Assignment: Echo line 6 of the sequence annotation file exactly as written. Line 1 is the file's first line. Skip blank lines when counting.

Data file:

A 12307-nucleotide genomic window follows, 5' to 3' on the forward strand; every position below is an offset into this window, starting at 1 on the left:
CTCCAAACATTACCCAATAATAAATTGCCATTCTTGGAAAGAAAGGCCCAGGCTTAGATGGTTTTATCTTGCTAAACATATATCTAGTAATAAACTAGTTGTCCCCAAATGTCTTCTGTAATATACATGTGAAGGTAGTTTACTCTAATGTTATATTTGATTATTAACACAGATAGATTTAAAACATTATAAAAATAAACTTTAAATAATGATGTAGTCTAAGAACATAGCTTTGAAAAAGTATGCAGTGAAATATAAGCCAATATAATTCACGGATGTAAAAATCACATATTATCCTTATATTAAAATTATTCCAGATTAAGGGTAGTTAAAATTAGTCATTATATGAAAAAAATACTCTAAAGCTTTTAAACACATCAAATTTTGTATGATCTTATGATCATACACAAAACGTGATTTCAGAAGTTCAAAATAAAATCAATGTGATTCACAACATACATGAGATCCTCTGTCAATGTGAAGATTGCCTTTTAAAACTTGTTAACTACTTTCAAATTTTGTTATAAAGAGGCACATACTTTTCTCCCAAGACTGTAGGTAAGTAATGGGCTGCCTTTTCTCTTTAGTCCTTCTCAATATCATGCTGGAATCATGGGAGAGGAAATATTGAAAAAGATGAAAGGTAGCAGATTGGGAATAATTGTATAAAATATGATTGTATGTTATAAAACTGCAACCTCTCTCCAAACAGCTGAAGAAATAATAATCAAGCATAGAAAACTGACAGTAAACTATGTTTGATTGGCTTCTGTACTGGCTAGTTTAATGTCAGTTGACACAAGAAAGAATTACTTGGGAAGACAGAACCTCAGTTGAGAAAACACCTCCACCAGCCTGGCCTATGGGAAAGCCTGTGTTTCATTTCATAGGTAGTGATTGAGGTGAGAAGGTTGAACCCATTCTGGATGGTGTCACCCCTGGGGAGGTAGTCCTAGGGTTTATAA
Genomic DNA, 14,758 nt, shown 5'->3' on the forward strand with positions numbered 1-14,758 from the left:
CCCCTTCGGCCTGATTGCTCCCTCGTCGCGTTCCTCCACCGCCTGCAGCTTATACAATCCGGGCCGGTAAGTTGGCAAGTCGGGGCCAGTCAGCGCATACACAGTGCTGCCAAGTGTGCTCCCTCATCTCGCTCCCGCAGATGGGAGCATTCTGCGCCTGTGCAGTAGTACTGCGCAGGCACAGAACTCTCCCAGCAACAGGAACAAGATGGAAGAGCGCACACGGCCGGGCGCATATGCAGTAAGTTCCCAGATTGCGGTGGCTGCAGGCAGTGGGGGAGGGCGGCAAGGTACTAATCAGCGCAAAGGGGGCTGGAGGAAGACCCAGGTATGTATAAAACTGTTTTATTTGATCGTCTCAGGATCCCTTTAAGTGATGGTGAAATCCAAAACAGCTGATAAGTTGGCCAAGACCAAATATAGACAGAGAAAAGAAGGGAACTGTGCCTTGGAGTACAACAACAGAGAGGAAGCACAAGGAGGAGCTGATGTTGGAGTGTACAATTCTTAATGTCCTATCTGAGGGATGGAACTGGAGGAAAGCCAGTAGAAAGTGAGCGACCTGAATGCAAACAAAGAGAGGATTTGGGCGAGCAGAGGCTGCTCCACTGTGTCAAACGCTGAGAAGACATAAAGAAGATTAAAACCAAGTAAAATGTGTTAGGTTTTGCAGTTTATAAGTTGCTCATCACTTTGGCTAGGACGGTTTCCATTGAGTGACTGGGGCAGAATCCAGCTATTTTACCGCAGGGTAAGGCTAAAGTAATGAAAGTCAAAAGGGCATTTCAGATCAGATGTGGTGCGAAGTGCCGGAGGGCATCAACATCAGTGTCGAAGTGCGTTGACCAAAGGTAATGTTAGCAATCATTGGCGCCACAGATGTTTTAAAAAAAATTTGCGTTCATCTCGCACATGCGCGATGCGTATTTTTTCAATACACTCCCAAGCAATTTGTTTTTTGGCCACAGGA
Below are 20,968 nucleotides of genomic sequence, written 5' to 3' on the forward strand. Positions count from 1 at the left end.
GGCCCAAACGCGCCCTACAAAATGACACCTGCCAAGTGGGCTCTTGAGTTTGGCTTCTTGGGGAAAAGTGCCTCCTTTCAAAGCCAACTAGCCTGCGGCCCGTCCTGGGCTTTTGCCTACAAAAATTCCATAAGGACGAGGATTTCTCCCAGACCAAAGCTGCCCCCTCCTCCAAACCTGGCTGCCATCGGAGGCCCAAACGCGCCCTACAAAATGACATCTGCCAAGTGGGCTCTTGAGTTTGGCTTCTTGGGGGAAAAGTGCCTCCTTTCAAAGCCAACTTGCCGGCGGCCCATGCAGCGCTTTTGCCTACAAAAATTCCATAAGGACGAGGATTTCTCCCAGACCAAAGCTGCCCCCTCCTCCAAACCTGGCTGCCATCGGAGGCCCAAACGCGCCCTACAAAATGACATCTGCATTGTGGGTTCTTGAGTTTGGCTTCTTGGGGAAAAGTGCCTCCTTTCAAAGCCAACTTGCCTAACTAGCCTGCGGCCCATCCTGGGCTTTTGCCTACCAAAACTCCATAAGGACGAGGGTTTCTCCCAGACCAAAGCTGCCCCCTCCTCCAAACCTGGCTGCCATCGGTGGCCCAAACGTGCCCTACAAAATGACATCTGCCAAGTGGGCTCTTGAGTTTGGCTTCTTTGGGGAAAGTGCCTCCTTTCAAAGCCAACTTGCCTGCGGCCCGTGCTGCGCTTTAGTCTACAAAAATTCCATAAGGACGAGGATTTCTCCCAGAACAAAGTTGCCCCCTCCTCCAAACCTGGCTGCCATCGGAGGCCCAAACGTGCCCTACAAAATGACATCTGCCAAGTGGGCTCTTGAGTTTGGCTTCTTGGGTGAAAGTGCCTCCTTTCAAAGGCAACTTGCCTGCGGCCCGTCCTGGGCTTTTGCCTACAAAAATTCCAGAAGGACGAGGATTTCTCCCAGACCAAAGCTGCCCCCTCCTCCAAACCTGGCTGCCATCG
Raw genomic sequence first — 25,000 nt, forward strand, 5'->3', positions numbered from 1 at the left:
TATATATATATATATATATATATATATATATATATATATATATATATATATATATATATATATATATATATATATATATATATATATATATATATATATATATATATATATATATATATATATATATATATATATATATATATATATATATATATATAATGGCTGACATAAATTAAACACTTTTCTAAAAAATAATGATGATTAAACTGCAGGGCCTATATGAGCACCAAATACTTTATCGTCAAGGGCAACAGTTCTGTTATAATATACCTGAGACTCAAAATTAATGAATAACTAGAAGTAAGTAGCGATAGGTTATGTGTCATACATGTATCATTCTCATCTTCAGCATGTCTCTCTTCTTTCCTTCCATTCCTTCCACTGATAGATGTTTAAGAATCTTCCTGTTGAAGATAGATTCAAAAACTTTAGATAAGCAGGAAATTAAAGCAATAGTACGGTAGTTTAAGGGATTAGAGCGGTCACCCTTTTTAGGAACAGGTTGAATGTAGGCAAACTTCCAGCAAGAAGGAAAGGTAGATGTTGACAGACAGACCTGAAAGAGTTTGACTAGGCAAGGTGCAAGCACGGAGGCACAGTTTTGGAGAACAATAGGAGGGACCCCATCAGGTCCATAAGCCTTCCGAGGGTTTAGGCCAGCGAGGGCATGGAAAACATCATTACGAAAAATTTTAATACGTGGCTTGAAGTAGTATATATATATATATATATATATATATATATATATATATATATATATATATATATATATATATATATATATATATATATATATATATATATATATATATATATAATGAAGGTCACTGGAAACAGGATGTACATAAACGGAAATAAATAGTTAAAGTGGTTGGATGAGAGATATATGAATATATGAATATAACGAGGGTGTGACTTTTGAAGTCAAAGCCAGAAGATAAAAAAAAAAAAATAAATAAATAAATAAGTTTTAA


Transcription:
GGCCCAAACGCGCCCTACAAAATGACACCTGCCAAGTGGGCTCTTGAGTTTGGCTTCTTGGGGAAAAGTGCCTCCTTTCAAAGCCAACTAGCCTGCGGCCCGTCCTGGGCTTTTGCCTACAAAAATTCCATAAGGACGAGGATTTCTCCCAGACCAAAGCTGCCCCCTCCTCCAAACCTGGCTGCCATCGGAGGCCCAAACGCGCCCTACAAAATGACATCTGCCAAGTGGGCTCTTGAGTTTGGCTTCTTGGGGGAAAAGTGCCTCCTTTCAAAGCCAACTTGCCGGCGGCCCATGCAGCGCTTTTGCCTACAAAAATTCCATAAGGACGAGGATTTCTCCCAGACCAAAGCTGCCCCCTCCTCCAAACCTGGCTGCCATCGGAGGCCCAAACGCGCCCTACAAAATGACATCTGCATTGTGGGTTCTTGAGTTTGGCTTCTTGGGGAAAAGTGCCTCCTTTCAAAGCCAACTTGCCTAACTAGCCTGCGGCCCATCCTGGGCTTTTGCCTACCAAAACTCCATAAGGACGAGGGTTTCTCCCAGACCAAAGCTGCCCCCTCCTCCAAACCTGGCTGCCATCGGTGGCCCAAACGTGCCCTACAAAATGACATCTGCCAAGTGGGCTCTTGAGTTTGGCTTCTTTGGGGAAAGTGCCTCCTTTCAAAGCCAACTTGCCTGCGGCCCGTGCTGCGCTTTAGTCTACAAAAATTCCATAAGGACGAGGATTTCTCCCAGAACAAAGTTGCCCCCTCCTCCAAACCTGGCTGCCATCGGAGGCCCAAACGTGCCCTACAAAATGACATCTGCCAAGTGGGCTCTTGAGTTTGGCTTCTTGGGTGAAAGTGCCTCCTTTCAAAGGCAACTTGCCTGCGGCCCGTCCTGGGCTTTTGCCTACAAAAATTCCAGAAGGACGAGGATTTCTCCCAGACCAAAGCTGCCCCCTCCTCCAAACCTGGCTGCCATCG